29 Heart Transplantation
Heart transplantation has become an established treatment for children with terminal heart failure. In some centers, heart transplants are performed even on neonates with complex congenital heart defects. In childhood, heart transplants are most often performed on patients with a dilated cardiomyopathy. In children under 1 year old, the indication for heart transplantation is a hypoplastic left heart syndrome.
Lifelong immunosuppressive therapy is required after a heart transplant. Transplants are also considerably limited due to the global lack of donor organs.
In Germany, donor organs are assigned via Eurotransplant in Leiden (Netherlands). Besides Germany, Austria, the Benelux countries, Croatia, and Slovenia are linked with this central registry for organ donors and recipients. There are also links with other European centers.
More than 75,000 heart transplants have now been performed across the world. Children are involved in around 10% of all heart transplants. Every year, around 400 children receive heart transplants.
A heart transplant is considered the last treatment option for terminal heart failure when other measures are not likely to succeed. For complex congenital heart defects, it may be an alternative to surgical palliation. According to clinical aspects, a heart transplant is generally indicated if the estimated survival time is less than 6 to 12 months.
Possible indications for heart transplantation in childhood include the following:
Dilatated cardiomyopathy (most frequent indication for heart transplantation in childhood)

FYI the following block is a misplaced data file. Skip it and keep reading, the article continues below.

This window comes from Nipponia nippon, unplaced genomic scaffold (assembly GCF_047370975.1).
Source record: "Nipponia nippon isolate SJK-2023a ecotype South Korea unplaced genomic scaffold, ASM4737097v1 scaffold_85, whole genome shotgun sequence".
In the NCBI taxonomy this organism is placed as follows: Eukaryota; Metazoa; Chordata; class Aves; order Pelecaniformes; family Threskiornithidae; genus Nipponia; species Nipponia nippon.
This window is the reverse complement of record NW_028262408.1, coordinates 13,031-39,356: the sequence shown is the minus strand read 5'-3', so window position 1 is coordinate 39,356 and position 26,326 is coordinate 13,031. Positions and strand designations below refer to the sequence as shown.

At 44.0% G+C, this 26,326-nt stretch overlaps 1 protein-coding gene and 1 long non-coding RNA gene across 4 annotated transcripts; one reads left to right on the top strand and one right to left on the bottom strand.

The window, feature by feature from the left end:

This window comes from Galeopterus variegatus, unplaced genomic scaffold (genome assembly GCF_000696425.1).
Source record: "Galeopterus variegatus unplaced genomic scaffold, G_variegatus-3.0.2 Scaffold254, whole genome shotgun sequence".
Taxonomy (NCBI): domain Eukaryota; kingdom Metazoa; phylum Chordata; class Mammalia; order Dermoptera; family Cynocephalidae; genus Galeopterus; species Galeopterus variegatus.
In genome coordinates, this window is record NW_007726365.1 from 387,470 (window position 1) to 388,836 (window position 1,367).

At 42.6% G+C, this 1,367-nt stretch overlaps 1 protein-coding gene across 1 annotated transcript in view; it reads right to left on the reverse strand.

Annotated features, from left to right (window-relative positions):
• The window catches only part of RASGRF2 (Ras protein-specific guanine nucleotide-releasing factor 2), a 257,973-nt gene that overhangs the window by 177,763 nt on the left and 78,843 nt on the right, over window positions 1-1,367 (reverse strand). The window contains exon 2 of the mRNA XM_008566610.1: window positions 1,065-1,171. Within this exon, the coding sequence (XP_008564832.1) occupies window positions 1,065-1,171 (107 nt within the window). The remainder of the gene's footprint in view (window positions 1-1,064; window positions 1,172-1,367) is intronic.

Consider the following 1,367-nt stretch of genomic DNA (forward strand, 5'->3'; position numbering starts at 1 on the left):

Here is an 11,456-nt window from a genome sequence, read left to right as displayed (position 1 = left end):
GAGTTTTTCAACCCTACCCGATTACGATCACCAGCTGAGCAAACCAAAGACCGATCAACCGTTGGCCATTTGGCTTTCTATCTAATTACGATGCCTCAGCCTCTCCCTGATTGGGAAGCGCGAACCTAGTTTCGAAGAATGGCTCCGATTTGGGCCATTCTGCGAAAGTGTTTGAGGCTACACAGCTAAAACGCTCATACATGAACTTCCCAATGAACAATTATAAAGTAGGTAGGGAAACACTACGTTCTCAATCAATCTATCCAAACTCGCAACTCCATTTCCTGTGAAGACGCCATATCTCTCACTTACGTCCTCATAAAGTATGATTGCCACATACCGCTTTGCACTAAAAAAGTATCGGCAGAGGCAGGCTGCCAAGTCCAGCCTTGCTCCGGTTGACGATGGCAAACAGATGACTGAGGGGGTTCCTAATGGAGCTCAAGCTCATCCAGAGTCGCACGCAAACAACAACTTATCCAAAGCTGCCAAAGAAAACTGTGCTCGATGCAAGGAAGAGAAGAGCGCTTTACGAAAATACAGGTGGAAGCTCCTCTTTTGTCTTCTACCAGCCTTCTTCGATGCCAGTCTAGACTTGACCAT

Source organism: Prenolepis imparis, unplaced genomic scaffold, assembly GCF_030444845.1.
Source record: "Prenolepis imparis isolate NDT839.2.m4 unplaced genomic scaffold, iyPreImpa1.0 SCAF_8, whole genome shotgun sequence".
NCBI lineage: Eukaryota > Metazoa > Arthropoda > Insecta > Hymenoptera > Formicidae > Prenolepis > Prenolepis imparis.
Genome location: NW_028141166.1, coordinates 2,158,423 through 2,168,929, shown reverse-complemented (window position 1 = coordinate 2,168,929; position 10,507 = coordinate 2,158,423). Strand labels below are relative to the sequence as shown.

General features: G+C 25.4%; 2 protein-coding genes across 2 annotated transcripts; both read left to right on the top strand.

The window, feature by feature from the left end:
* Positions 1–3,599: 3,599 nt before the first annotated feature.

Arrhythmogenic right ventricular cardiomyopathy
Congenital heart defects:
Hypoplastic left heart syndrome
Shone complex (extreme form)
Complete AVSD with hypoplastic left ventricle
Single ventricle with subaortic obstruction
Severe forms of Ebstein anomaly
Pulmonary atresia with intact ventricular septum and pronounced coronary fistulas/sinusoids
Bland–White–Garland syndrome with extensive infarction
Irreversible failure of the systemic ventricle following an atrial baffle procedure or Fontan procedure
Cardiac tumors (obstructive, nonresectable tumors)
Malignant arrhythmias (untreatable by pharmacological means or intervention, e.g., associated with arrhythmogenic right ventricular dysplasia)
Coronary anomalies (severe changes, e.g., after Kawasaki syndrome)
The list of contraindications for a heart transplant is continuously evolving. Some of the contraindications listed below are relative contraindications. From the surgical perspective, for a heart transplant due to a congenital heart defect, it is important that the pulmonary veins are sufficiently large. In addition, for a total anomalous pulmonary vein connection, pulmonary venous confluence must be present that can be anastomosed with the left atrium of the donor heart.
Absolute or relative contraindications are:
Severe fixed increase in pulmonary resistance
Diffuse hypoplasia of the pulmonary arteries
Total anomalous pulmonary vein connection without a pulmonary venous confluence
Active systemic Infection
HIV infection or chronic active hepatitis B or C
Irreversible liver or kidney dysfunction
Multiple organ failure
Untreatable malignant disease
Systemic diseases that impair the recovery or survival after the transplantation (e.g., neuromuscular diseases)
Severe malformation syndromes